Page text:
While many aspects of childbirth and child development are universal parts of the human experience worldwide, parenting practices and family beliefs and values regarding child rearing are culturally determined; thus, approaches to supporting optimal child development are best viewed within a cultural context. One of the greatest strengths of WAIMH is holding a global perspective that exposes us to wide-ranging beliefs, values, and customs to improve our understanding of cultural influences on child development and how development unfolds in the context of these varied family and community rituals and practices. As part of our WAIMH communication plan to highlight and address important topics affecting young children in today’s world, Astrid Berg has written the following beautiful illustration of the role of culture and of several African traditional practices related to babies and their care.
Dr Astrid Berg is an Emerita Professor in the Division of Child and Adolescent Psychiatry at the University of Cape Town and Professor Extraordinary at Stellenbosch University. She is a child and adolescent psychiatrist and fully qualified psychoanalyst. She was a founding member of the Western Cape Association for Infant Mental Health. She has been involved with WAIMH since 1996, attending nearly every WAIMH Congress since that time, including organizing the 13th International Conference of WAIMH in Cape Town, and she is currently in her second term as an Executive Committee Member of the WAIMH Board. Her work with several African cultural groups and cultural brokers has informed her perspective, which she shares with us here.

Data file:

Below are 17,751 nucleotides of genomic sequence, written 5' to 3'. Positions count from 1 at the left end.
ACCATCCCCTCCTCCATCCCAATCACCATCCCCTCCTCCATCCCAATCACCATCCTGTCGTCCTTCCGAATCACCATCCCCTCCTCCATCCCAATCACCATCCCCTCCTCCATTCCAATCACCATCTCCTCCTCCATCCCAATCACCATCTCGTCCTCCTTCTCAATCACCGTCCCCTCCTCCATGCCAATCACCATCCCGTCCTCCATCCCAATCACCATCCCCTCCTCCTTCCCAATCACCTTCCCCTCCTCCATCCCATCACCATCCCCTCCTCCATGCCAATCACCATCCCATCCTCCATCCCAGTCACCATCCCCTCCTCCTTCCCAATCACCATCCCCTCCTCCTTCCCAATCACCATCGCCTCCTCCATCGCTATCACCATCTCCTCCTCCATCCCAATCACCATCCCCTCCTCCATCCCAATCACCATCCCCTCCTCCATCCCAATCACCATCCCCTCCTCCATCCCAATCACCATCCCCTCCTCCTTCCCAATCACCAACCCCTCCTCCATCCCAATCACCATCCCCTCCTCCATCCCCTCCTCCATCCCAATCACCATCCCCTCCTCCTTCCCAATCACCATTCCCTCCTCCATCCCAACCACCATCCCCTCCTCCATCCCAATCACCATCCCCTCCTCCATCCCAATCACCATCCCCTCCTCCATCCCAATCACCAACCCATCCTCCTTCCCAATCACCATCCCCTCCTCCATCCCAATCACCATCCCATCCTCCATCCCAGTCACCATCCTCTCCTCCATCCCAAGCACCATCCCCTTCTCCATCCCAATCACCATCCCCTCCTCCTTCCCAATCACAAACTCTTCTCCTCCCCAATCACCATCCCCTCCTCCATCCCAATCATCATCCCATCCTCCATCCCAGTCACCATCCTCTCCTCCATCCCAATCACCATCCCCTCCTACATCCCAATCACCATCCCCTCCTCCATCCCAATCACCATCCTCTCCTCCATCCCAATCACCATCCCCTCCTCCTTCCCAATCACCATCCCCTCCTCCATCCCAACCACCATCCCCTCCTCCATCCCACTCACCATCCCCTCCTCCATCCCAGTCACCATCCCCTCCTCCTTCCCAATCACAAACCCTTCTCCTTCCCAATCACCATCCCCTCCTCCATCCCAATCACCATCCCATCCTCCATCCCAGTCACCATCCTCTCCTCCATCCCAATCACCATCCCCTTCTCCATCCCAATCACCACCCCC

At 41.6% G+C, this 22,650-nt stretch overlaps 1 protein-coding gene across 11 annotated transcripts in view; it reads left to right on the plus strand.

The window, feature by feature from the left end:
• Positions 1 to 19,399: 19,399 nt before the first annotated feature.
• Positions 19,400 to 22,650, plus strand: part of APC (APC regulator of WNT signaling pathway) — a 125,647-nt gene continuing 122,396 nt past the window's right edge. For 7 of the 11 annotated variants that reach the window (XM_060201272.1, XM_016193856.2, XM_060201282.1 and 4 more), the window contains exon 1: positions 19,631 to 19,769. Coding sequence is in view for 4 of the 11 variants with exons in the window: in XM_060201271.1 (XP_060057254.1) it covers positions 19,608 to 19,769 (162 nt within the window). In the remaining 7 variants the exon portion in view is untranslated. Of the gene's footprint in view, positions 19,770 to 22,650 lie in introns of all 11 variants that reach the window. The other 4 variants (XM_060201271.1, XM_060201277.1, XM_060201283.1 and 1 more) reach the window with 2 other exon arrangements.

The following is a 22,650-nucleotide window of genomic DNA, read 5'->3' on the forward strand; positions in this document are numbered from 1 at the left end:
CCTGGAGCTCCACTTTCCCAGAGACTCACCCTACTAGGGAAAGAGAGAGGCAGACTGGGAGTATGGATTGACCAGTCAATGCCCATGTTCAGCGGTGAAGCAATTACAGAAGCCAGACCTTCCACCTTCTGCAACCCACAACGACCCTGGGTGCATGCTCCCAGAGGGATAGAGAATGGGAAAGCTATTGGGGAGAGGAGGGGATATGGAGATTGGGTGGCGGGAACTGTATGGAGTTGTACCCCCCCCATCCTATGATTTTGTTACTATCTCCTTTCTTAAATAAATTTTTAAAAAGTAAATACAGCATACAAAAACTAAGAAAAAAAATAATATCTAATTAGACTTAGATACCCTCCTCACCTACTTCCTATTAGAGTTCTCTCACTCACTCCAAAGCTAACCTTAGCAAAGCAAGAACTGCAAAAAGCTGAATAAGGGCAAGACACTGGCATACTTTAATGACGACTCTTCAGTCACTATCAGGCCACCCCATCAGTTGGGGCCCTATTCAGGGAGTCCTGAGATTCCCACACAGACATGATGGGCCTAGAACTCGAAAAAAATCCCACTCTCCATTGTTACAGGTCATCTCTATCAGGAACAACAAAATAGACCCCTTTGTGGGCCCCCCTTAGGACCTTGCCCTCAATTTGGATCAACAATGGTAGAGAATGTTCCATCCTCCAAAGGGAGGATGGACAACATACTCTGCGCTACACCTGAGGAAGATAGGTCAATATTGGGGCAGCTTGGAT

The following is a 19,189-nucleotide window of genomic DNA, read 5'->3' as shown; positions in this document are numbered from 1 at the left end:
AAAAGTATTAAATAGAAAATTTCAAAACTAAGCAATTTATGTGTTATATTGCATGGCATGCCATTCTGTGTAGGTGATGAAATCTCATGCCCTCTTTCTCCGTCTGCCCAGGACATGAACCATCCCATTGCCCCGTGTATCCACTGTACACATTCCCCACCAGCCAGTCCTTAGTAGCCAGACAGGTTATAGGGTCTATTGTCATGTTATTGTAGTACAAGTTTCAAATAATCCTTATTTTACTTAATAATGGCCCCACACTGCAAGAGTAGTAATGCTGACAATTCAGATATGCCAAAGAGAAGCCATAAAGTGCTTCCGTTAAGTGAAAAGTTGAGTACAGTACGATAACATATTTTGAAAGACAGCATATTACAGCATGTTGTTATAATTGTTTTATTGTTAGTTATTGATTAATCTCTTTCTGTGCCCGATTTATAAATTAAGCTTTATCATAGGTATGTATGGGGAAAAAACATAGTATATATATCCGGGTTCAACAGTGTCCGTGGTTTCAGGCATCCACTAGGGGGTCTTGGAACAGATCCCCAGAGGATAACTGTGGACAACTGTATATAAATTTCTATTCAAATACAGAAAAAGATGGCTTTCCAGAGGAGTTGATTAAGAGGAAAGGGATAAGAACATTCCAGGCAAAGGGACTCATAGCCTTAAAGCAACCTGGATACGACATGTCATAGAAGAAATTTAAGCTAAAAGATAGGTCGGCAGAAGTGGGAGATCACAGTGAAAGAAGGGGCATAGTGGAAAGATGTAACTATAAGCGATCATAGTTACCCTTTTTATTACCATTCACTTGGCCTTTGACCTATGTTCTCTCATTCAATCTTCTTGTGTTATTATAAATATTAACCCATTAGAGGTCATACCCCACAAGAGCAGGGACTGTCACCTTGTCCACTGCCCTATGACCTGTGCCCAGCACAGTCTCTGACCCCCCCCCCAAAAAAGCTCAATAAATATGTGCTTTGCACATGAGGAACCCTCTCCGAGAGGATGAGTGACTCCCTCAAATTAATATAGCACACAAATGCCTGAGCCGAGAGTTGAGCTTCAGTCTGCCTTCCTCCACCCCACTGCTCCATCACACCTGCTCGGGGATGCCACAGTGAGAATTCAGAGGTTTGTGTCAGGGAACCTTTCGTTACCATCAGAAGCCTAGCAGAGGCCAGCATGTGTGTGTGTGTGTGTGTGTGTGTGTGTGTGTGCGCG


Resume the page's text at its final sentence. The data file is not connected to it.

by Jody Todd Manly, USA (Associate Editor)
Diversity and the positive impact of culture and supporting families in context – A view from Africa
Culture is part of all human groupings. The customs, rituals and beliefs we have give meaning to what happens to us and how we live our lives.
An infant is embedded in his/her culture even before birth. Parents have fantasies about their unborn child and these fantasies are colored by the culture from which they came and in which they live. Culture thus forms a blanket, so to speak, whose weft and warp surround the baby from the very beginning.
And we, as human beings, all have this wrap-around – the western, Judeo-Christian one is as much a ‘culture’ as the First Nation cultures in Australia and the Americas, or the culture of the Amabantu groups of Southern Africa. No group is ‘culture-free’.
The developmental niche
How does culture influence the development of a child? The “developmental niche” is a helpful concept which describes the mutual adaptation between the individual and the environment. It consists of three components that are interrelated and interact with one another (Harkness & Super, 1994).